The presence of inflation makes the typical CD a less attractive option for investors seeking long-term growth. While CDs do increase in value, their interest rates tend to move with inflation rates. If inflation is 3% and the interest rate is 3%, the CD's value increases, but only in accordance with inflation. When inflation is factored in to the equation, the CD does not add value to the investor's portfolio. It is important for investors, then, to put their money into CD accounts offering interest rates greater than inflation, if at all possible. (Read Coping With Inflation Risk to learn more.)
Another factor that may make CDs less attractive to investors is an automatic rollover. This feature is not attached to every CD, but investors will want to know if it is part of their CD investment. An automatic rollover predetermines what will happen to a CD when it matures. If investors do not act quickly to reinvest the money according to a personal plan (such as a CD ladder), the bank does it for them. This locks the money into a new account, making it inaccessible - apart from paying withdrawal penalties. Simply investing in a CD that does not have an automatic rollover will prevent the problem.
Unattractive penalty fees can discourage investing in CDs as well. An account that requires six months' interest for withdrawing money early on an account that is only two months old can take a significant toll on the CD investment. The four months' interest that would have accumulated is taken directly from the account's principal, resulting in a net loss. Again, to avoid this situation, investors need only to research features and requirements to select the CD investment they prefer.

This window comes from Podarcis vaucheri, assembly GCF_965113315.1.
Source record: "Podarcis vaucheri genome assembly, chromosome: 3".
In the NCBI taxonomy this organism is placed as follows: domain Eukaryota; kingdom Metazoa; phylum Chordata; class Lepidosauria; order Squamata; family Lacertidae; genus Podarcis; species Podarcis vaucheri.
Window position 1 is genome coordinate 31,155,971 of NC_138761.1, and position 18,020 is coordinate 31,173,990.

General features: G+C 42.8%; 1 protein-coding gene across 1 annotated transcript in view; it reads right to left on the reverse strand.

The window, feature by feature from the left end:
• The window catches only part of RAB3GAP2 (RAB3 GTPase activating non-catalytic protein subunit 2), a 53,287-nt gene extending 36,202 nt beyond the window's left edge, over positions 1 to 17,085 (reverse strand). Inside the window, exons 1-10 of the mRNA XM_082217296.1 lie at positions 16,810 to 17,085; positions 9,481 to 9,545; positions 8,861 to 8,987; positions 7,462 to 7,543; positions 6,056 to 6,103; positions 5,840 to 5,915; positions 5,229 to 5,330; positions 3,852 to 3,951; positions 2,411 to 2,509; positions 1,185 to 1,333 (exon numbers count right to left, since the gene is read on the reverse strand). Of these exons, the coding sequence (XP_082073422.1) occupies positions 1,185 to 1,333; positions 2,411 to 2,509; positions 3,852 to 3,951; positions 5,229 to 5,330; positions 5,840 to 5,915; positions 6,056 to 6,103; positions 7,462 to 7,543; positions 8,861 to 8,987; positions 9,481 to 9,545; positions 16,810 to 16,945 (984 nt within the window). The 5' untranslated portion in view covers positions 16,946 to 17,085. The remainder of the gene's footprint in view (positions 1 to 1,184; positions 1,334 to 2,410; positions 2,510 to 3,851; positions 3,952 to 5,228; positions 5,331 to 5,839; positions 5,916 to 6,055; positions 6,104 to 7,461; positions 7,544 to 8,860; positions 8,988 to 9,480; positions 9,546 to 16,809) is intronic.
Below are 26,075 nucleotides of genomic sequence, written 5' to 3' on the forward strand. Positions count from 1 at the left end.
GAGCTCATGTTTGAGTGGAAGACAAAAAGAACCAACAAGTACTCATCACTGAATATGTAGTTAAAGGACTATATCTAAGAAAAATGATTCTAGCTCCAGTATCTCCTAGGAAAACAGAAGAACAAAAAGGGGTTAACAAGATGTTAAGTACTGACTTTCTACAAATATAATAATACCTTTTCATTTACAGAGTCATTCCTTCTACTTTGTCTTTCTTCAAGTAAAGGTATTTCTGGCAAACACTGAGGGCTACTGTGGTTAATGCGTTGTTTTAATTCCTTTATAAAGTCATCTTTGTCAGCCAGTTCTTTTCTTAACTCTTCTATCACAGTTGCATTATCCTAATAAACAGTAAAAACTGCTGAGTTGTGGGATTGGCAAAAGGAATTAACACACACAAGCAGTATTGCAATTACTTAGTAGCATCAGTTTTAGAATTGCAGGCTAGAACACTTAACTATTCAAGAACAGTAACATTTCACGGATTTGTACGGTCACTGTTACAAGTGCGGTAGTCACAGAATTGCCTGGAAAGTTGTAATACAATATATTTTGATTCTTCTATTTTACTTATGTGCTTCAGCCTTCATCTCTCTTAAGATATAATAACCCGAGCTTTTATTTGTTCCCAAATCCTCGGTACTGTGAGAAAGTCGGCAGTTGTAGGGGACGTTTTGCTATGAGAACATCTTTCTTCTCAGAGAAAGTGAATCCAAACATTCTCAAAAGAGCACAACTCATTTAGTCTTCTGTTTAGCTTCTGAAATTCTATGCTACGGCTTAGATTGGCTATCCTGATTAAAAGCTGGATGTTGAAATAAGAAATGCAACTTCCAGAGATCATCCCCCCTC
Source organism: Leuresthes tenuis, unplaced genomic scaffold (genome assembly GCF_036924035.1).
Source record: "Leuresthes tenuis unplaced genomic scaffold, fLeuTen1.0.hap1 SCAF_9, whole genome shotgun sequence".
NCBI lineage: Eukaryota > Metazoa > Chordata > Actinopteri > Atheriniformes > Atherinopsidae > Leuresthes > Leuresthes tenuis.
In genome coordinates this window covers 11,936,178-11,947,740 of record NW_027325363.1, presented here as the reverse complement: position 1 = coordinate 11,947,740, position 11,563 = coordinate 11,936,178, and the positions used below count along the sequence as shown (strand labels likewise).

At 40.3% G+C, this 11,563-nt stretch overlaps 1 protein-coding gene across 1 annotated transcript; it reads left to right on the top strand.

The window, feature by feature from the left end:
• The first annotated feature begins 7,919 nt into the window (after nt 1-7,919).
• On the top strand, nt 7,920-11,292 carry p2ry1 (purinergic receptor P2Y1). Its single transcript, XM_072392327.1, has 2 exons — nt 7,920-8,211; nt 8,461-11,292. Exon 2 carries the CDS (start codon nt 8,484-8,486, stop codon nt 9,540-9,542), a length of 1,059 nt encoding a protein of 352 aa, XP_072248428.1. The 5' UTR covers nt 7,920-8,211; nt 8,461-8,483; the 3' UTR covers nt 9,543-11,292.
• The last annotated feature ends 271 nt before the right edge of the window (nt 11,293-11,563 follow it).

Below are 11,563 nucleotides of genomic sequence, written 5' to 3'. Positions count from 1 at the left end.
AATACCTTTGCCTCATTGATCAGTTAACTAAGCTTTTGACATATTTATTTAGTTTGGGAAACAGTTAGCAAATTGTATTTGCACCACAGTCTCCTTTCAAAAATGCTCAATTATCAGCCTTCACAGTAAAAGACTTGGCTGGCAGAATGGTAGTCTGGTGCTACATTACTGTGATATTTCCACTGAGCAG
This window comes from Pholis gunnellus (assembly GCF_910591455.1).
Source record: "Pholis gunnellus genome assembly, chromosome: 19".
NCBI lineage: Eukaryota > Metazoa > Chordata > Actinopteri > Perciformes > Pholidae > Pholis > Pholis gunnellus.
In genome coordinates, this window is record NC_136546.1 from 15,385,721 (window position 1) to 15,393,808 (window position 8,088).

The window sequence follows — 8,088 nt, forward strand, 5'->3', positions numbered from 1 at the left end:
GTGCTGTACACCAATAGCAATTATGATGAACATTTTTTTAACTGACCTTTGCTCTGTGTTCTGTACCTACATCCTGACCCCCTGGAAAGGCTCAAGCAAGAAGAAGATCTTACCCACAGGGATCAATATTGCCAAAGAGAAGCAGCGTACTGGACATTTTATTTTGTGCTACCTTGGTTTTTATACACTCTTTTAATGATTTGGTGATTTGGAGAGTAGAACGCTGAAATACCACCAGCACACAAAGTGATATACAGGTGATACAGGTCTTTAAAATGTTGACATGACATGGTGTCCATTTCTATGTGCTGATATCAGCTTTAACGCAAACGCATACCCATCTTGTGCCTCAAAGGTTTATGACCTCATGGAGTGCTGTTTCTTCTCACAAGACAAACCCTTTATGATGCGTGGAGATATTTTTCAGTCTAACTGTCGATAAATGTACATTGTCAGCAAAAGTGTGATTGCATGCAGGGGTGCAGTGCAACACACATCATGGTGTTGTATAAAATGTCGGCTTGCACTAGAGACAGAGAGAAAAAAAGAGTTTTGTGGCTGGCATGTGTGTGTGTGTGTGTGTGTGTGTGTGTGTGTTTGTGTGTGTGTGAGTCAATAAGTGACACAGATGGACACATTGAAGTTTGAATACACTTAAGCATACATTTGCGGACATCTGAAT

Selecting the Best Investment
Examining the terms and conditions of a potential CD is key to selecting the best investment. Knowing what to expect in withdrawal fees and closure fees goes a long way toward an appropriate account decision.
Consider a callable CD that has been purchased to provide income. While it may pay a higher rate of interest than a non-callable CD, if the CD is called, the income drops to zero. If the call happens at an inopportune time, income generation could become a real challenge for the investor.
Similarly, it is important to know whether the CD permits partial withdrawals. In some cases, even if the investor is willing to pay a penalty, removing even a small portion of the principal prior to the maturity date may trigger an automatic closure of the CD. Also keep in mind that banks can delay withdrawals to stop a run on the bank. While bank runs are uncommon, they do occur, so investors should consider this possibility.
When examining the terms and conditions, investors should look at when interest payments are calculated. The more frequently they are calculated, the greater the annual yield, in general. Some CDs begin calculations on the date of deposit; others begin from the start of the month following the deposit. In this case, investing mid-month could result in no income generation for two weeks. Some CDs even start calculations from the start of the next quarter, a situation that could result in weeks or months of no interest accumulation, depending on the investment date. Similarly, the stop date for calculations can vary significantly. Some CDs end calculations on the date of withdrawal, while others stop at the end of the previous month or even the end of the previous quarter.
Investors can locate the right CD for their needs by taking all of the details into consideration.
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